Packard president James J. Nance was also struggling with what he felt was the only way to re-establish Packard as a luxury car brand, which was to divorce the lower-priced models from the luxury models. To do this, Nance applied the model name Clipper to the least expensive Packards, starting in 1953. Ultimately, Nance planned to spin Clipper off as its own automotive brand, targeting Oldsmobile and Mercury, while a target date of 1956 was set for the new automotive brand.
Nash Motors president George W. Mason approached Packard about a merger for the first time in the late 1940s, believing that the days for independent car manufacturers were numbered. Packard's board of directors, believing Mason to be incorrect, was reluctant to merge. The year 1953 brought the return of the buyer's market, and 1954 was again a down year for Packard; still, Packard's directors delayed.
Meanwhile, Mason found a more receptive audience at Hudson, and the two companies merged to form American Motors Corporation on May 1, 1954. This left Packard, whose directors had finally seen the light, seeking a merger partner. After briefly considering joining the merged Kaiser-Willys organization (which was formed solely to take the two struggling firms out of the U.S. auto business in order to concentrate on Jeeps) and seeing no possibilities there, Packard's directors settled on Studebaker.
On October 1, 1954, Packard purchased Studebaker, creating the Studebaker-Packard Corporation. Initially, Packard's executive team had hoped Studebaker's larger network of dealers would help increase sales. At first, Nance believed that Studebaker's volume could sustain the companies; however, Nance and other Packard officials discovered that Studebaker's finances were more dire than previously believed, primarily because no one took the time to actually study them in depth prior to the sale.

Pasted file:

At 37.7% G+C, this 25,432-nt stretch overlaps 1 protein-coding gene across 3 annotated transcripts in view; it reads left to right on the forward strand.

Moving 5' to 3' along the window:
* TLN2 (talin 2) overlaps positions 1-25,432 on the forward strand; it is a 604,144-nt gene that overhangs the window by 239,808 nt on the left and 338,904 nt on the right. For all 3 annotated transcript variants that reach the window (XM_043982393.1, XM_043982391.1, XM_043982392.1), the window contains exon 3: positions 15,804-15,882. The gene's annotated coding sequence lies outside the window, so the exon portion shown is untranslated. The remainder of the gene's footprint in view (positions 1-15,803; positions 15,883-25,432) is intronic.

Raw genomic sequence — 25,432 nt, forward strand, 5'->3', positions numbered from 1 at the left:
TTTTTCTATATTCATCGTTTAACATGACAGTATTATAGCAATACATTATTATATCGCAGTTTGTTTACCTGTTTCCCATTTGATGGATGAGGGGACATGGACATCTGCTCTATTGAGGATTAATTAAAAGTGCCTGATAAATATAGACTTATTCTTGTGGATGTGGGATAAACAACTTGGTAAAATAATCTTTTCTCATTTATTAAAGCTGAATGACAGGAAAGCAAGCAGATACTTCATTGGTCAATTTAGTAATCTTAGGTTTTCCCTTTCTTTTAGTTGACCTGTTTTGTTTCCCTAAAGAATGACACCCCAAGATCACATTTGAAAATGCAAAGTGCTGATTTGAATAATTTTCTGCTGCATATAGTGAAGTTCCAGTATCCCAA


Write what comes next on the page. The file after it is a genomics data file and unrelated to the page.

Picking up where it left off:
Packard's up-again and down-again sales continued, with a profitable year in 1955, thanks to the introduction of Packard's first V8 engines that model year—although a complete retooling for the 1955 models resulted in products so poorly made that hundreds of cars had to be repaired by dealers before they could be sold to the public. This set the stage for a disastrous 1956, which saw production drop to its lowest levels since World War I.
1956 saw the launch of Clipper as a stand-alone marque as well as the launch of the Packard Executive, Packard's new mid-level car priced to compete against Chrysler and Buick. The Packard Executive was essentially a Clipper with the senior Packard front clip and interior. However, Packard dealers began to complain that consumers weren't buying Clippers because the cars weren't Packards. At first, Nance refused to rebadge the Clipper as a Packard, but the dealers pushed back. In the end, Nance begrudgingly agreed to start badging the Clippers with the "Packard" script.
Packard had been selling engines and transmissions to American Motors for installation in 1955 and '56 Nashes and Hudsons, but a parts dispute with American Motors Chairman George Romney ended this arrangement in April 1956. The last car engineered by Packard rolled off the line at Studebaker-Packard's Connor Avenue plant in Detroit on June 25 1956. The company severely in debt, its creditors ordered the old Packard plants to close on August 15, 1956, and Nance left the company, which then entered into a contractual management agreement with aircraft maker Curtiss-Wright.
In 1957 and 1958, a Studebaker President-based car bearing the Packard Clipper nameplate appeared on the market, but sales were slow. These badge-engineered Studebakers were derided as Packardbakers by competitors and the press, and failed to sell in sufficient numbers to keep the marque afloat.
While the 1957 Packard Clipper was less Packard than it was a very good Studebaker, the cars sold in limited numbers, which was attributed to Packard dealers dropping the franchises and consumers fearful of buying a car that could soon be an orphaned make.
The 1958 models were launched with no series name, simply as "Packard." These cars were the last gasp of what, thirty years earlier, had been the biggest-selling luxury car marque in the United States.
The End is near
Studebaker-Packard pulled the Packard nameplate from the marketplace in 1959 to focus on its compact Lark.
In the early 1960s, Studebaker-Packard was approached by French car maker Facel-Vega about the possibility of rebadging the company's Facel-Vega Excellence sedan as a "Packard" for sale in North America. The proposition was rejected when Daimler-Benz threatened to pull out of its 1958 marketing and distribution agreement, which would have cost Studebaker-Packard more in revenue than they could have made from the badge-engineered Packard.